Monday 8 May 2023

We are all Welsh


The coronation has made many people think about what it is to be British. It rightly represented and included people from all backgrounds and faiths. We are all equally British citizens, and all equally have the right to live here and live as we please within the law. We are all also in some ways immigrants whether our ancestors came to Britain a long time ago or a short time ago. But I have come to the conclusion that there is one group of people who have a claim to be more British than any other. Unfortunately, they may not like this, but it is nonetheless true. I am talking about the Welsh.

The Welsh too were originally immigrants. They arrived here at some point in the Bronze age or the Iron age and mixed with, supplanted or destroyed the people who lived here originally of whom we know almost nothing except the archaeology they left behind.

But there is no doubt that the people who lived in Great Britain prior to the Roman conquest were essentially Welsh speaking. They were the Ancient Britons who spoke Common Brittonic from which Welsh, Cornish, Breton and the extinct Cumbric are derived. It is likely too that Pictish, the language of the north of Scotland was also a form of Common Brittonic.

In ancient times the people living in Ireland spoke a Celtic language too, but this was from what is now called the Goldeic branch of Celtic. From this descends Manx, modern Irish and Scottish Gaelic.

The story of Great Britain is of an island that once spoke a Common Brittonic language, but due to waves of immigration ceased to do so and had its ancient language supplanted almost everywhere by English.

When the Queen of the Iceni Boudica rebelled against the Roman invaders, she would have spoken to her people in a language that became Welsh. When the leader of the Picts fought against those same Romans, he would have spoken equally a language that became Welsh. When some centuries later his successor fought against the invading Goldeic speaking Irish, he too would have spoken a language that became Welsh.

Since then, Welsh has been pushed to the margins. It was essentially destroyed in Scotland, being replaced first by the language that became Scottish Gaelic, and then by English. The only remnants of Pictish are a few place names with Brittonic prefixes Aber-, Cat-, Dol- and Pit-. Thus Aberfeldy, Pitmedden and others.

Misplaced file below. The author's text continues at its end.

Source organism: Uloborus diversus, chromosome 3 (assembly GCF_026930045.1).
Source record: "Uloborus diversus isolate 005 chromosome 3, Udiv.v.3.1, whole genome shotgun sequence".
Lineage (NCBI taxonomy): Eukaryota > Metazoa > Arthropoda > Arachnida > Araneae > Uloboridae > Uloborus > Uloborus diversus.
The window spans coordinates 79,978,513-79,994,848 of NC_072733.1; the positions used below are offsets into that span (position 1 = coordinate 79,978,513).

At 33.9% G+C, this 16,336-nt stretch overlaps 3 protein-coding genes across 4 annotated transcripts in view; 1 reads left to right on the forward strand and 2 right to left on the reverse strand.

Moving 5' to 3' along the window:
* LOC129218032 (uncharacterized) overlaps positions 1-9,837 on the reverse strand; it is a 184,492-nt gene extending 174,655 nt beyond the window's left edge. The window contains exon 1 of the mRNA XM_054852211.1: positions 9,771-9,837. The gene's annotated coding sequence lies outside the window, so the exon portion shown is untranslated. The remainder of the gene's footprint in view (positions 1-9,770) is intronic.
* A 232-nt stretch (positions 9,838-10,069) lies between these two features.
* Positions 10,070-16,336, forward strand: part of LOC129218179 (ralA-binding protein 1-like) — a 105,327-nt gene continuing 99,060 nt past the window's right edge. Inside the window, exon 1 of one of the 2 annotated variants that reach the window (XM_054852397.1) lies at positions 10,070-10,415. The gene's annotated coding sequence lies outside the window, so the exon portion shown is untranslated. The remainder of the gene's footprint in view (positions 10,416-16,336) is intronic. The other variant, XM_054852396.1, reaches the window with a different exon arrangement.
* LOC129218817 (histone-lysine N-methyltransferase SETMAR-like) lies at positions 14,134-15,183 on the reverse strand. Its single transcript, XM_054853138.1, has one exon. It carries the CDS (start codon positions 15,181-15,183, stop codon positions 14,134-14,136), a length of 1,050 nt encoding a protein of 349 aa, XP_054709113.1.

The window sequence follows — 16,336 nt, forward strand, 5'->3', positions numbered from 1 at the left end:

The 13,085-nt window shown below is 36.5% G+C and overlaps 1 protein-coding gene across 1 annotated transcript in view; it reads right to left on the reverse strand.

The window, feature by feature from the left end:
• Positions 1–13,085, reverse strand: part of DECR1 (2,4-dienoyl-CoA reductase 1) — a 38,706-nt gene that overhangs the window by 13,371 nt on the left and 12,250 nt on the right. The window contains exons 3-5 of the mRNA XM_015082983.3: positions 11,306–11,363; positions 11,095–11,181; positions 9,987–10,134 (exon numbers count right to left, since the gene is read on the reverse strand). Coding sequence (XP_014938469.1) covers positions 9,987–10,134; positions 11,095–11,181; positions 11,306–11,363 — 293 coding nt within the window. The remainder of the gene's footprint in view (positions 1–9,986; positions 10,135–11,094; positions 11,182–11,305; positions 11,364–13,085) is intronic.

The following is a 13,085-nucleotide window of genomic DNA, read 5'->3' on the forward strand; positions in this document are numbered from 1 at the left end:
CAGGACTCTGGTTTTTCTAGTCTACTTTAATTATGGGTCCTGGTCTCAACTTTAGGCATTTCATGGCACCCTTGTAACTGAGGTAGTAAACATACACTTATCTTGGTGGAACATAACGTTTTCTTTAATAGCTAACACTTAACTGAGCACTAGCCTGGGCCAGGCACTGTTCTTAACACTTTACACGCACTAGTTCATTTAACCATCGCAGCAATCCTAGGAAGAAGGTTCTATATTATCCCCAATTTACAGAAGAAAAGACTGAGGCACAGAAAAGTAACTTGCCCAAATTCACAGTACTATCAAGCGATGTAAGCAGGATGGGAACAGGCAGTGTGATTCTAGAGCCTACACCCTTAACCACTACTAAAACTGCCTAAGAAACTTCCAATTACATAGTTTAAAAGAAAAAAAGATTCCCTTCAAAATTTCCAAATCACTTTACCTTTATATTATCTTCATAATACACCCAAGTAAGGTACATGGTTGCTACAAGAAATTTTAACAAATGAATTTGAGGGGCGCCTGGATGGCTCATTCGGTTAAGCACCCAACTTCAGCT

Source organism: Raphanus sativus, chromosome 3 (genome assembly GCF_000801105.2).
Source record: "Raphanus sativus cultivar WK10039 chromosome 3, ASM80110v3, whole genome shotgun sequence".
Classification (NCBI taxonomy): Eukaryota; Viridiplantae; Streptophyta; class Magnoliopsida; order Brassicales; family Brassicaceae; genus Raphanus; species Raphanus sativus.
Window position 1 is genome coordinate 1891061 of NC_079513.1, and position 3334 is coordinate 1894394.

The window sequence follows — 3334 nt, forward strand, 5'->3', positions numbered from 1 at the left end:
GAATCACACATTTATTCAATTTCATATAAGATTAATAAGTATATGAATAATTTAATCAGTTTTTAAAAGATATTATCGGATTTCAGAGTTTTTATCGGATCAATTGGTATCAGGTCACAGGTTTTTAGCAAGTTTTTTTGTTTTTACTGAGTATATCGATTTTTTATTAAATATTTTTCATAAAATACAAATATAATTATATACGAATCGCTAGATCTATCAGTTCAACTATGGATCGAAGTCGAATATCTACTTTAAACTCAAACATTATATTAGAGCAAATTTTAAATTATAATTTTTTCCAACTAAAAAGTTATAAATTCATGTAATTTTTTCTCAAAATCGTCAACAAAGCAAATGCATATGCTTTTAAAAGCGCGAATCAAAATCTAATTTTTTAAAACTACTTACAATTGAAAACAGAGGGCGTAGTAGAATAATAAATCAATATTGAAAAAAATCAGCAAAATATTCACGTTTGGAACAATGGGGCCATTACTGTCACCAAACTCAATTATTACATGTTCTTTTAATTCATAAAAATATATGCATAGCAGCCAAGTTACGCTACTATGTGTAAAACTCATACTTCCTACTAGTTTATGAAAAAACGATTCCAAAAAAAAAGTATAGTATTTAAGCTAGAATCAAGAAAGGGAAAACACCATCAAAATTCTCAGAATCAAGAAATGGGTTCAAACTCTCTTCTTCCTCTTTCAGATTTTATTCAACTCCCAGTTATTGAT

The Scoti were not the inhabitants of Caledonia who the Romans fought, but rather arrived some hundreds of years later. They were all Celts but probably could not understand each other as their languages had diverged too far.

Just as the Welsh/Brittonic were pushed to the margins or destroyed in Scotland so too the arrival of the Angles and Saxons pushed them still further westwards towards what is now Wales and Cornwall. Some of the Brittonic people migrated further to modern day Brittany where they continued to speak a language that originally was very similar to Welsh, but which again diverged to become modern Breton.

The Ancient Britons/Welsh plus the Cornish and Cumbric continued to fight against the Angles, Saxons, Normans and Vikings who came to the island of Great Britain, but it was a losing battle. Llywelyn ap Gruffudd wast the last king of Wales while Owain Glyndŵr rebelled against the invader just like his ancestor Boudica, but ultimately failed.

Since then, the only people living in Great Britain who can truly say they descend from the Ancient Britons are the Welsh. Cornish died as a living language with its last native speaker in 1780.

Now this might just be of historical interest, but it actually tells us something about ourselves. The language most of speak is not the original language of Great Britain. We were one people. We had a common language, but its descendant is only spoken in Wales and only by about 17% of Welsh people, probably rather less as a native language and fluently.

Scottish Gaelic is just as much as English a non-native language which supplanted the language that was spoken in Caledonia when the Romans came. Scottish Gaelic descends from Middle Irish it does not descend from Brittonic.

We should respect all of the languages that are spoken in Britain. Whichever language you learn, whether it is Gaelic or Welsh, Polish or Urdu, will enrich you the learner and give you opportunities to speak with others and to think about life in a different way. A new language gives you a new soul.

But I believe there is a case for singling out Welsh for study. Just as modern Greeks learn ancient Greek and modern Italians learn Latin, there is a good case for every British person whatever his or her background to learn some of the language that was originally spoken here or at least its modern descendant.

If it hadn’t been for the Romans, Angles, Saxons and Scoti we would all in Great Britain be speaking Welsh. It’s something therefore that we should celebrate as being not merely part of the heritage of Welsh people, but part of the heritage of all British people.

Our greatest hero King Arthur was Welsh as was Boudica. So are we all.

Mae hen wlad fy nhadau yn annwyl i mi [O Land of my fathers, O land of my love]